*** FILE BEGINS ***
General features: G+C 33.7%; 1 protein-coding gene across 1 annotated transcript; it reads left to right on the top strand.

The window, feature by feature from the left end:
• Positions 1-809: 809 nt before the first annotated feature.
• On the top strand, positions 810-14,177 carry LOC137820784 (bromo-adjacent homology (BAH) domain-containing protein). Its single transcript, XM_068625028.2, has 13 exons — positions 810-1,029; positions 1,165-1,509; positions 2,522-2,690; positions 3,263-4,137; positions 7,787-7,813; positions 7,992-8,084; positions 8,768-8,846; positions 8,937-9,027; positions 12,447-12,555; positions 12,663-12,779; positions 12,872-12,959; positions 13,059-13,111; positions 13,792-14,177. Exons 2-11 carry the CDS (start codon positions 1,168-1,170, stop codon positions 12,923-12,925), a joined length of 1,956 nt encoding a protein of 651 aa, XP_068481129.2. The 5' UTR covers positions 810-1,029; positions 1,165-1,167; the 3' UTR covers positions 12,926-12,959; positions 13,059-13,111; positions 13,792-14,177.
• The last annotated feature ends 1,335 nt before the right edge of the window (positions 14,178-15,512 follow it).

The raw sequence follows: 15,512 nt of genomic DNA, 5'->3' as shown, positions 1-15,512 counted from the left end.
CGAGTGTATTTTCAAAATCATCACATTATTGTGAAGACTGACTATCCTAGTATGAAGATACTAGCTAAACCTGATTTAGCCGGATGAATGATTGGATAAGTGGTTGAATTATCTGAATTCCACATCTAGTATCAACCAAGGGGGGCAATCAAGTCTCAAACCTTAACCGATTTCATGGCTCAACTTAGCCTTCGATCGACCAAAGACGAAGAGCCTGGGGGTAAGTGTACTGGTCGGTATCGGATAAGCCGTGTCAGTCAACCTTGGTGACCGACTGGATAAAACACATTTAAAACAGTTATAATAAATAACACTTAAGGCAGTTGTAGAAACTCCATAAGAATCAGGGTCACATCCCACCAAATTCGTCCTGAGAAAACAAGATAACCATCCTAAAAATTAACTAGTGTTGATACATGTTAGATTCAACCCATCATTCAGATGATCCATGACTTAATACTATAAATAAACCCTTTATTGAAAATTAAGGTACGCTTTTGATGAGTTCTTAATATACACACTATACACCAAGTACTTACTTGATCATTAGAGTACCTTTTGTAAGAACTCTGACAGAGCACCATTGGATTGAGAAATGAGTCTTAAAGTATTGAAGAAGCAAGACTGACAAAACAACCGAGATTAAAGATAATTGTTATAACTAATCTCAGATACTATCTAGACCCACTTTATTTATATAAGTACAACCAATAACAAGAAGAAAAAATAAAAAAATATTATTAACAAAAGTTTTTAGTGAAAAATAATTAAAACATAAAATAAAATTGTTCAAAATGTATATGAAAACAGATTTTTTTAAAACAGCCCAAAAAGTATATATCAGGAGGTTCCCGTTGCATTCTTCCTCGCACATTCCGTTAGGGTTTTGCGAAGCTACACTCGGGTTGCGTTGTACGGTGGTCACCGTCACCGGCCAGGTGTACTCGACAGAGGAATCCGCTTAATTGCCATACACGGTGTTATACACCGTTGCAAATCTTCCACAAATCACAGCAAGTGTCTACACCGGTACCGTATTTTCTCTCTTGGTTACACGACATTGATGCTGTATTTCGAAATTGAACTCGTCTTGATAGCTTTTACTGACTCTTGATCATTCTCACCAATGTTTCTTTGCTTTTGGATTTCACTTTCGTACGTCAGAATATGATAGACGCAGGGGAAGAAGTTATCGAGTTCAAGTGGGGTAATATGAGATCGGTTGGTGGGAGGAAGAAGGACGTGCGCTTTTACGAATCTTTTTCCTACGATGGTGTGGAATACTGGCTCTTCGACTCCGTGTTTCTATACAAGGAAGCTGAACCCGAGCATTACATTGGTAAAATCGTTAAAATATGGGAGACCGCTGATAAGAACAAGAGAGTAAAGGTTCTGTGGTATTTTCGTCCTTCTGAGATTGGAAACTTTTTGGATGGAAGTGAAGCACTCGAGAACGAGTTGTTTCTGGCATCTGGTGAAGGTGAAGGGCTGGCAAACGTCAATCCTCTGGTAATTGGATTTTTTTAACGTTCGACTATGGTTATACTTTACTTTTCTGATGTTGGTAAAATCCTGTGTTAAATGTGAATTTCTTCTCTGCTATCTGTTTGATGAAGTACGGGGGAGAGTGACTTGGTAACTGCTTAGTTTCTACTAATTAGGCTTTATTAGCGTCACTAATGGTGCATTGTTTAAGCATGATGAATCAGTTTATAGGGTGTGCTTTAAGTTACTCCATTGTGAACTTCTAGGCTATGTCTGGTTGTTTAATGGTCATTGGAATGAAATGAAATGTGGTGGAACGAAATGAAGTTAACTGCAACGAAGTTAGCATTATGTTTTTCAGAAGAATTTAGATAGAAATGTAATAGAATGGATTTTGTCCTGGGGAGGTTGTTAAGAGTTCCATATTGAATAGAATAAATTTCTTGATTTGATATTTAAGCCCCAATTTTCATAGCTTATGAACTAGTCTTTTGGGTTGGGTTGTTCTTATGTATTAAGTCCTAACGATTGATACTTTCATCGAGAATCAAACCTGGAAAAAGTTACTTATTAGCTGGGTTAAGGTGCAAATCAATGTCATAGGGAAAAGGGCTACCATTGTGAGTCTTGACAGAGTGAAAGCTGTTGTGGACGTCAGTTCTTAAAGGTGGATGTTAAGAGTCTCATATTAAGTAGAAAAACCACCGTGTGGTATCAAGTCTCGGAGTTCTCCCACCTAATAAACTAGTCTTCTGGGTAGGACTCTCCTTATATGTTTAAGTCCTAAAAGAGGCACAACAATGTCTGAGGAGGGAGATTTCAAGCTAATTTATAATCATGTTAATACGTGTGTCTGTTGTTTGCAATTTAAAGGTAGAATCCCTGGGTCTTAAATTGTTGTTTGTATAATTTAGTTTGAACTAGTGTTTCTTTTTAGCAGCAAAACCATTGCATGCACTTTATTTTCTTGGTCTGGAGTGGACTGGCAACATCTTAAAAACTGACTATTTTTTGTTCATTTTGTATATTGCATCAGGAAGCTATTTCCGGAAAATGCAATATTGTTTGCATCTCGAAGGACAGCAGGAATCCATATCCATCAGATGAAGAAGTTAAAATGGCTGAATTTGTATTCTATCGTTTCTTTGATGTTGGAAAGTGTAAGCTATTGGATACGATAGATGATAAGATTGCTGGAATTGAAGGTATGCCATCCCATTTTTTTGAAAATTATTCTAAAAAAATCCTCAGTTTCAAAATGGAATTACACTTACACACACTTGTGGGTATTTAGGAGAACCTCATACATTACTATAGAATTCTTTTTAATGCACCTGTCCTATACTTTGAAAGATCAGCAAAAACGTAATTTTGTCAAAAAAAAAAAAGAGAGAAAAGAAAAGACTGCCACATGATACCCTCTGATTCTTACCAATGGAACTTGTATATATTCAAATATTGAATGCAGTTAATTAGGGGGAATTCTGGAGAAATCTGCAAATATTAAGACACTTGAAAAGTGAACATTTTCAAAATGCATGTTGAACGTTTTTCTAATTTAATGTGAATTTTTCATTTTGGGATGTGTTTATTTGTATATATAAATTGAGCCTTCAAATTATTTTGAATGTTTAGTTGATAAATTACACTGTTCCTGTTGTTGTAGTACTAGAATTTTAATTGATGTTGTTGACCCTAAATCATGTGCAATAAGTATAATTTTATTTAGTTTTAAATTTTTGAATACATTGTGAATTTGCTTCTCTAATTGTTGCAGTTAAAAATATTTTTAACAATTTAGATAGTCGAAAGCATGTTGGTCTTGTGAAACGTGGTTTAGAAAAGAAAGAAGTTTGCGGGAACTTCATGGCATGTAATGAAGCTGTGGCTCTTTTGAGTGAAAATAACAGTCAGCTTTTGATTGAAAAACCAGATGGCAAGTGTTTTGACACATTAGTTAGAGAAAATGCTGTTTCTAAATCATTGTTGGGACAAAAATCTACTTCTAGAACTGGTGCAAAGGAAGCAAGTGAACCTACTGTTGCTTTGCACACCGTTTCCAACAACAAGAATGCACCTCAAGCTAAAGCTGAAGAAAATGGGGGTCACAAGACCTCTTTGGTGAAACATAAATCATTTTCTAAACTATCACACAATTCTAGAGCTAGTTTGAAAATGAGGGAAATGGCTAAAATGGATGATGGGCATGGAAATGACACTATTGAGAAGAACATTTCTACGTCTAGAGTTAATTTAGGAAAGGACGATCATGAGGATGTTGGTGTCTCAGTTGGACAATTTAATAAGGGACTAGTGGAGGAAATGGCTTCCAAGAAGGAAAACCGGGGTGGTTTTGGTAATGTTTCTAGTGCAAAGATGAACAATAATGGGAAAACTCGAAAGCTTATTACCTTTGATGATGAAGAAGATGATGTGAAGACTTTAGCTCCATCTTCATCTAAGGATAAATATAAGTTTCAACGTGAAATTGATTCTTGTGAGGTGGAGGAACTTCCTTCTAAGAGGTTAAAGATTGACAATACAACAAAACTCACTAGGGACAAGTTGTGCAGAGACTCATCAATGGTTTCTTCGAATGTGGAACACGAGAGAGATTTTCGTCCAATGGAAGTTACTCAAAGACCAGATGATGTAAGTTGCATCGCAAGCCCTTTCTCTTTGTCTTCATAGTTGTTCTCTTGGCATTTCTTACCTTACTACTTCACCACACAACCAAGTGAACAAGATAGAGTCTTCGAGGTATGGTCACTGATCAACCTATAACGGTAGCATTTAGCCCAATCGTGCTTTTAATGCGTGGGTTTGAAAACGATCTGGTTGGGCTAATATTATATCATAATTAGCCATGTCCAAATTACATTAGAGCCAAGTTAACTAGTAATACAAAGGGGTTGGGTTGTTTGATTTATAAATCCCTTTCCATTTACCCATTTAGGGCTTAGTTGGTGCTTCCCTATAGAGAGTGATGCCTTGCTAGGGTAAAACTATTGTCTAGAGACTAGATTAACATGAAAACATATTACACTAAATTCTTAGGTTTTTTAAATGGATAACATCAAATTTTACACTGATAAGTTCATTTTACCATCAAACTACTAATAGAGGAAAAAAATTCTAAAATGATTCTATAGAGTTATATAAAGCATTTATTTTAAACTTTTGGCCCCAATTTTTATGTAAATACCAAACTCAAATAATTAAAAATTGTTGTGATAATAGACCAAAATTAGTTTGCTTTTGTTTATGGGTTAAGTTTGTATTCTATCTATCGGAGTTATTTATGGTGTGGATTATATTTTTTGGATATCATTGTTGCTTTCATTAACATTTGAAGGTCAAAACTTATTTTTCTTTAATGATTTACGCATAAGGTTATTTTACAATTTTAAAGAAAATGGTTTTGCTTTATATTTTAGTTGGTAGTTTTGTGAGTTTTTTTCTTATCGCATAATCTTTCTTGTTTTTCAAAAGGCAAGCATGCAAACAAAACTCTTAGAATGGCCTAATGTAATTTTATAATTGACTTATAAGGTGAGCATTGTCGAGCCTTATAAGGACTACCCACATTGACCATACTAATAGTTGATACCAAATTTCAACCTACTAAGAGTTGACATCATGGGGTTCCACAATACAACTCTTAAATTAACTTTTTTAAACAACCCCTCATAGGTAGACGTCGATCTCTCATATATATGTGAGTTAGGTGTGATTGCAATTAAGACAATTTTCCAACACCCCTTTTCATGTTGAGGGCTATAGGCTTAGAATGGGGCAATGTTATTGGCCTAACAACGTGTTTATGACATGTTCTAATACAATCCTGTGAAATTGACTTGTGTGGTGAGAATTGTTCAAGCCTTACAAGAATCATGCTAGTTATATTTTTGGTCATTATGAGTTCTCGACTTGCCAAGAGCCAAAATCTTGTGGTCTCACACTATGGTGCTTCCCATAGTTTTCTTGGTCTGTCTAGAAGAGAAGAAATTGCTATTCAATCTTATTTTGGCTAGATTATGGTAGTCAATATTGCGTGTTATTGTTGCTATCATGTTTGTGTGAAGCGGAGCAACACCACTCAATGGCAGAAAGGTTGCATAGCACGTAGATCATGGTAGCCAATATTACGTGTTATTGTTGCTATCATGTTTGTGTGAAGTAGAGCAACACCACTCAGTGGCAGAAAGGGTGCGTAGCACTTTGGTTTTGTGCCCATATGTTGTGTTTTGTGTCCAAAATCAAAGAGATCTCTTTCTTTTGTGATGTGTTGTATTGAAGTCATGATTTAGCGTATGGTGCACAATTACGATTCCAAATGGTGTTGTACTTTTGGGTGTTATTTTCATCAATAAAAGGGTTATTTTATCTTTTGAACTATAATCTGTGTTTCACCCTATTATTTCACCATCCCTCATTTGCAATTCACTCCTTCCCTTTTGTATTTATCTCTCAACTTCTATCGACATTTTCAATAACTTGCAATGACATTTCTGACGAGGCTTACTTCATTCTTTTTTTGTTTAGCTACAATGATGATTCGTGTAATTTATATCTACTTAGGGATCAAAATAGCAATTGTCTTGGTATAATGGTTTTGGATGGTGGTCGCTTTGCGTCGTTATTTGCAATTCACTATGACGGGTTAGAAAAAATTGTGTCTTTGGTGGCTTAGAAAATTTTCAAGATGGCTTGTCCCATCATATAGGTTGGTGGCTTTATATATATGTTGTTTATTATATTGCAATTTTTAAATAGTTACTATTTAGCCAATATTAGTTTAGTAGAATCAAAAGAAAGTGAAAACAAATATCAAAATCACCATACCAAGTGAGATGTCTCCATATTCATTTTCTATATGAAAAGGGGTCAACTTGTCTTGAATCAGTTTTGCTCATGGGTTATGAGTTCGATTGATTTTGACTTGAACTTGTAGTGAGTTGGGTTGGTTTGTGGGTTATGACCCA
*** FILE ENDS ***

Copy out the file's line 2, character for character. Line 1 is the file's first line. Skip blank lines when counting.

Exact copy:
The window, feature by feature from the left end: